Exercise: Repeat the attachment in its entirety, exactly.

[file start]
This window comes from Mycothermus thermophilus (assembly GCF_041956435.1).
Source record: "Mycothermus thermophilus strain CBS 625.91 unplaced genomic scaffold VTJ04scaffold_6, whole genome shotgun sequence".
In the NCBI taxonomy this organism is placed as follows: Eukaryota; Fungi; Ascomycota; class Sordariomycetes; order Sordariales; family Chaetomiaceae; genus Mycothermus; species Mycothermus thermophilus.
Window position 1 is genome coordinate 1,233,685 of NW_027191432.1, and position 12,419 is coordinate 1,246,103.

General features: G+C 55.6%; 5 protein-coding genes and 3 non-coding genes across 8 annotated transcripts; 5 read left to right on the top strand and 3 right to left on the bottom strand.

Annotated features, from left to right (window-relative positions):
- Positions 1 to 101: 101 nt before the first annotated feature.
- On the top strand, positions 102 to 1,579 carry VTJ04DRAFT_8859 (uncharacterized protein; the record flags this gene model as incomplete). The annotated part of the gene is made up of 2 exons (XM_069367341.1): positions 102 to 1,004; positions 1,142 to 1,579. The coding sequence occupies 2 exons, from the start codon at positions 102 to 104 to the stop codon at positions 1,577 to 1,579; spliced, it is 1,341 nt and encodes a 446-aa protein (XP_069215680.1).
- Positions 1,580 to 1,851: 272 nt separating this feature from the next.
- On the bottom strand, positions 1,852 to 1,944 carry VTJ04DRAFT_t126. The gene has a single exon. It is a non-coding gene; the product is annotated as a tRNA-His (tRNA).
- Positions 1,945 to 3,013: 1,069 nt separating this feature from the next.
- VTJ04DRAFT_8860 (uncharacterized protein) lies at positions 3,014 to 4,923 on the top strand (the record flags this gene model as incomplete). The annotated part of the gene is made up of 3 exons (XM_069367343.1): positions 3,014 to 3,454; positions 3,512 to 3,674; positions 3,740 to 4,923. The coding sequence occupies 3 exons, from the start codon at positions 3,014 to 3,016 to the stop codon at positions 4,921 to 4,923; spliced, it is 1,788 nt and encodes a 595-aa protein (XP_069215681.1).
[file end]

This window comes from Mycothermus thermophilus (assembly GCF_041956435.1).
Source record: "Mycothermus thermophilus strain CBS 625.91 unplaced genomic scaffold VTJ04scaffold_6, whole genome shotgun sequence".
In the NCBI taxonomy this organism is placed as follows: Eukaryota; Fungi; Ascomycota; class Sordariomycetes; order Sordariales; family Chaetomiaceae; genus Mycothermus; species Mycothermus thermophilus.
Window position 1 is genome coordinate 1,233,685 of NW_027191432.1, and position 12,419 is coordinate 1,246,103.

General features: G+C 55.6%; 5 protein-coding genes and 3 non-coding genes across 8 annotated transcripts; 5 read left to right on the top strand and 3 right to left on the bottom strand.

Annotated features, from left to right (window-relative positions):
- Positions 1 to 101: 101 nt before the first annotated feature.
- On the top strand, positions 102 to 1,579 carry VTJ04DRAFT_8859 (uncharacterized protein; the record flags this gene model as incomplete). The annotated part of the gene is made up of 2 exons (XM_069367341.1): positions 102 to 1,004; positions 1,142 to 1,579. The coding sequence occupies 2 exons, from the start codon at positions 102 to 104 to the stop codon at positions 1,577 to 1,579; spliced, it is 1,341 nt and encodes a 446-aa protein (XP_069215680.1).
- Positions 1,580 to 1,851: 272 nt separating this feature from the next.
- On the bottom strand, positions 1,852 to 1,944 carry VTJ04DRAFT_t126. The gene has a single exon. It is a non-coding gene; the product is annotated as a tRNA-His (tRNA).
- Positions 1,945 to 3,013: 1,069 nt separating this feature from the next.
- VTJ04DRAFT_8860 (uncharacterized protein) lies at positions 3,014 to 4,923 on the top strand (the record flags this gene model as incomplete). The annotated part of the gene is made up of 3 exons (XM_069367343.1): positions 3,014 to 3,454; positions 3,512 to 3,674; positions 3,740 to 4,923. The coding sequence occupies 3 exons, from the start codon at positions 3,014 to 3,016 to the stop codon at positions 4,921 to 4,923; spliced, it is 1,788 nt and encodes a 595-aa protein (XP_069215681.1).